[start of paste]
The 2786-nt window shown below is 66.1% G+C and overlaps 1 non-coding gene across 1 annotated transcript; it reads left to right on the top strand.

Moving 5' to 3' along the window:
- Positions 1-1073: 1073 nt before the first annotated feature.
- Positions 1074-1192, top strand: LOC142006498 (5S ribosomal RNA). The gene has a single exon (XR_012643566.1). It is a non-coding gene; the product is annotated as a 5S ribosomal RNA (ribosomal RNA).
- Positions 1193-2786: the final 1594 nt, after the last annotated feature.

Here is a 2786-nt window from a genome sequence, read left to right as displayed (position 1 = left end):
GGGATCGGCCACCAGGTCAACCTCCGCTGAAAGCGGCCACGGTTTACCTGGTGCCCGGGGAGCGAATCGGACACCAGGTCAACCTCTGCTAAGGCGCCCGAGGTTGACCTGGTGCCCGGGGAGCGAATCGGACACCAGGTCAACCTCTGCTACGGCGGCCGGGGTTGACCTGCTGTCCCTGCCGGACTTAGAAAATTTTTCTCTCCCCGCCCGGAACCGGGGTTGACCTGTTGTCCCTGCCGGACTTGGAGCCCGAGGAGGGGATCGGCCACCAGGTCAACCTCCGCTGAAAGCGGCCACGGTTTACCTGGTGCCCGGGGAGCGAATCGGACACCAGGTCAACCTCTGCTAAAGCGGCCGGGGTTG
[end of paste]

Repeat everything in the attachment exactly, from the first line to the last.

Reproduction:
The 2786-nt window shown below is 66.1% G+C and overlaps 1 non-coding gene across 1 annotated transcript; it reads left to right on the top strand.

Moving 5' to 3' along the window:
- Positions 1-1073: 1073 nt before the first annotated feature.
- Positions 1074-1192, top strand: LOC142006498 (5S ribosomal RNA). The gene has a single exon (XR_012643566.1). It is a non-coding gene; the product is annotated as a 5S ribosomal RNA (ribosomal RNA).
- Positions 1193-2786: the final 1594 nt, after the last annotated feature.

Here is a 2786-nt window from a genome sequence, read left to right as displayed (position 1 = left end):
GGGATCGGCCACCAGGTCAACCTCCGCTGAAAGCGGCCACGGTTTACCTGGTGCCCGGGGAGCGAATCGGACACCAGGTCAACCTCTGCTAAGGCGCCCGAGGTTGACCTGGTGCCCGGGGAGCGAATCGGACACCAGGTCAACCTCTGCTACGGCGGCCGGGGTTGACCTGCTGTCCCTGCCGGACTTAGAAAATTTTTCTCTCCCCGCCCGGAACCGGGGTTGACCTGTTGTCCCTGCCGGACTTGGAGCCCGAGGAGGGGATCGGCCACCAGGTCAACCTCCGCTGAAAGCGGCCACGGTTTACCTGGTGCCCGGGGAGCGAATCGGACACCAGGTCAACCTCTGCTAAAGCGGCCGGGGTTG